He’s been sleeping in bed with us the past five days which is bad news for everyone. But it was that or wake up fifteen times a night to go get him, help him fall asleep, and then put him back in his crib again. (Refer to earlier note about my skill in the area of putting a baby into a crib.) Turns out the latter is even worse news for everyone. It also turns out that my twenty seven inch long son is able to dominate sleeping space, leaving my husband and me mere inches of space on our king-sized bed.

Anyway, two mornings ago at about five in the morning my son wanted to nurse. Having mastered the art of sleep-nursing I fell asleep, waking up at six in the morning only to realize he was still nursing. I tried to cut him off, but he was having none of it. That is, until he started coughing. And then he promptly threw up all over the bed. Approximately an hour’s worth of milk, all over the sheets.

I kicked my husband awake and held our son out to him so I could get something to clean up the bed. In the four seconds it took me to get off the bed our son started coughing again and then threw up all over my husband.

Neither of us possessed Keia’s instincts. It was our first rodeo. We didn’t know. WE WEREN’T PREPARED!!

And that’s what it is to be a new teacher or a new parent or a new anything, I assume. It takes a long time to feel like you have any mastery over anything. And usually once you do, the game has changed and the rules are different and suddenly you don’t know who’s winning in volleyball anymore. (Seriously, rally scoring? What is that?)

But I know that this changes. Over time, the instincts start to kick in.

I know that I can now get most anyone to line up in single file lines with ease and maybe even a little finesse. I don’t know when that turning point happened, only that it has. After eight years of teaching I can walk into a school and instinctively know where the stopping points should be when directing thirty students from one area of a school to another. Eight years in it still isn’t always easy, but it is habit.

Some expert teaching advice I got during that first year was, “Focus on those things which you can control.” Which I now know is also expert life advice.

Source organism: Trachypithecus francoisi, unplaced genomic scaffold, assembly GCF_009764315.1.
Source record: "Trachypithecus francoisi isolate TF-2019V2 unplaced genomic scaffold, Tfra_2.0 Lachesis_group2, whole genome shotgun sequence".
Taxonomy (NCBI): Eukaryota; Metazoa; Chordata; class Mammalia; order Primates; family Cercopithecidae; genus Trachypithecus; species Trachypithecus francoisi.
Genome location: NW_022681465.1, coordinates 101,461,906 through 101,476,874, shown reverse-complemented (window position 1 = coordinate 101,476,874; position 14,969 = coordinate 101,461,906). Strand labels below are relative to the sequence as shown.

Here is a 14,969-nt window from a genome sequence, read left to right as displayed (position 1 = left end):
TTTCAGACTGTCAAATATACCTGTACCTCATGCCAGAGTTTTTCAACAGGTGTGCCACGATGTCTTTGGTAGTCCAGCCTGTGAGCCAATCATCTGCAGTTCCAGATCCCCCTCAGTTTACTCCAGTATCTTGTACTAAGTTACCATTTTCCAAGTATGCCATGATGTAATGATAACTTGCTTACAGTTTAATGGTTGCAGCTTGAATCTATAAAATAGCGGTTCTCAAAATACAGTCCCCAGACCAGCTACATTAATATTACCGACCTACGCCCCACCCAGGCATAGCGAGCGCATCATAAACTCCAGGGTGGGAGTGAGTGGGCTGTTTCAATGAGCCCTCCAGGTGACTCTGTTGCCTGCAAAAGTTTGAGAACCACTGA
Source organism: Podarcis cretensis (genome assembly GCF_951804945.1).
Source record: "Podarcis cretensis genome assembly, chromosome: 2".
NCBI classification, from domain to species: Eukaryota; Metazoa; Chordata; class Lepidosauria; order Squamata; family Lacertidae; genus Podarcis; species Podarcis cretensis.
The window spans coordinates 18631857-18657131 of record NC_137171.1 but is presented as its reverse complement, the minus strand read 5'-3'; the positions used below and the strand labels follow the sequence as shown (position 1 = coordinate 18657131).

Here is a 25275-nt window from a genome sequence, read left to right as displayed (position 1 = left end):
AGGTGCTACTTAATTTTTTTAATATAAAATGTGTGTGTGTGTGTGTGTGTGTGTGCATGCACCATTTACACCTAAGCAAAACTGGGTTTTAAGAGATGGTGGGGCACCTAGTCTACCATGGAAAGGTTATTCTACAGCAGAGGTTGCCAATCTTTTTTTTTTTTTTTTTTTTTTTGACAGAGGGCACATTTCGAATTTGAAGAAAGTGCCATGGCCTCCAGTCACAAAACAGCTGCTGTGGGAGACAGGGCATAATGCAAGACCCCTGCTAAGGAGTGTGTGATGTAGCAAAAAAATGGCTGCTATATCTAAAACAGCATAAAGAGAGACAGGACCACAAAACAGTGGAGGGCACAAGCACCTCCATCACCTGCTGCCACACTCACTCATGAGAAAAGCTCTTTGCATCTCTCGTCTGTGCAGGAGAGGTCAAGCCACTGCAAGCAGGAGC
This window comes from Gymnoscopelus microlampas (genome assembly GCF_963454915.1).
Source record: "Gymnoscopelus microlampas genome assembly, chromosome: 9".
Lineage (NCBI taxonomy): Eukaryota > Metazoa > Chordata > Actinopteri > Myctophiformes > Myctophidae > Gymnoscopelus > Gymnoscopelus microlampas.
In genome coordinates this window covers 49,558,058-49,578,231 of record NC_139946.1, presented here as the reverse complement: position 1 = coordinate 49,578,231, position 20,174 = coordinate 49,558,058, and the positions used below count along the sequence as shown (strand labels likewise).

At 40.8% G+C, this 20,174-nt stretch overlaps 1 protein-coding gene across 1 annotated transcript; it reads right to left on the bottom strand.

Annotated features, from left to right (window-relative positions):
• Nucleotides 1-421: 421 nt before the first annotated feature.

Most days the thing I can control is getting out of bed and doing the best I can all over again.

But I have a good end to this story. Yesterday morning I woke up and started nursing my son. About ten minutes in he started coughing. I held him upright and my husband and I both shot out our hands and he promptly vomited into them.

hands

Instincts. They are amazing things. So is not having to wash the sheets two days in a row.

I told you I’m a fast learner.

-Rachel

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20 Comments

  • Reply
    Beth Saav
    May 22, 2014 at 2:34 pm

    You. Are. Win!

    • Reply
      Rachel
      May 22, 2014 at 4:10 pm

      As. Are. You. ๐Ÿ™‚

  • Reply
    Beth Saav
    May 22, 2014 at 2:34 pm

    You. Are. Win!

    • Reply
      Rachel
      May 22, 2014 at 4:10 pm

      As. Are. You. ๐Ÿ™‚

  • Reply
    Bridget Tucci (@solo33_tugom)
    May 22, 2014 at 3:40 pm

    Great stuff. Thanks for sharing!

  • Reply
    Bridget Tucci (@solo33_tugom)
    May 22, 2014 at 3:40 pm

    Great stuff. Thanks for sharing!

  • Reply
    Leslie Foster
    May 22, 2014 at 6:23 pm

    I want you to know that I stopped mid-read to write “Focus on those things which you can control” on a post-it note which is now displayed in my cubicle.

    The nice thing about teaching middle school is that if you can do that, you can do anything. I haven’t proven this point, but I’m confident it is true.

    Also, having someone puke into your hands is gross. But admirable. Carry on.

    • Reply
      Rachel